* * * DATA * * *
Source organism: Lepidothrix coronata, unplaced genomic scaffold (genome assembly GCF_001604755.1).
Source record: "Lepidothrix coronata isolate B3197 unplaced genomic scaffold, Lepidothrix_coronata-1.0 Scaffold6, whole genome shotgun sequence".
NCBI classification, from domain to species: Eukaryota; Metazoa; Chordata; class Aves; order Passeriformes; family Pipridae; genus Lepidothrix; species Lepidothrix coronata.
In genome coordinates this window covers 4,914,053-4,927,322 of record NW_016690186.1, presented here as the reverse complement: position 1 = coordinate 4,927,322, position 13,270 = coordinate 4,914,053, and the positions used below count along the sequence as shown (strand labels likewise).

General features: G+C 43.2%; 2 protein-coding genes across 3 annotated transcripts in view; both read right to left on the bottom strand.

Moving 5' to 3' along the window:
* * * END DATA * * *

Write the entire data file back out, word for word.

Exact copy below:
Source organism: Lepidothrix coronata, unplaced genomic scaffold (genome assembly GCF_001604755.1).
Source record: "Lepidothrix coronata isolate B3197 unplaced genomic scaffold, Lepidothrix_coronata-1.0 Scaffold6, whole genome shotgun sequence".
NCBI classification, from domain to species: Eukaryota; Metazoa; Chordata; class Aves; order Passeriformes; family Pipridae; genus Lepidothrix; species Lepidothrix coronata.
In genome coordinates this window covers 4,914,053-4,927,322 of record NW_016690186.1, presented here as the reverse complement: position 1 = coordinate 4,927,322, position 13,270 = coordinate 4,914,053, and the positions used below count along the sequence as shown (strand labels likewise).

General features: G+C 43.2%; 2 protein-coding genes across 3 annotated transcripts in view; both read right to left on the bottom strand.

Moving 5' to 3' along the window: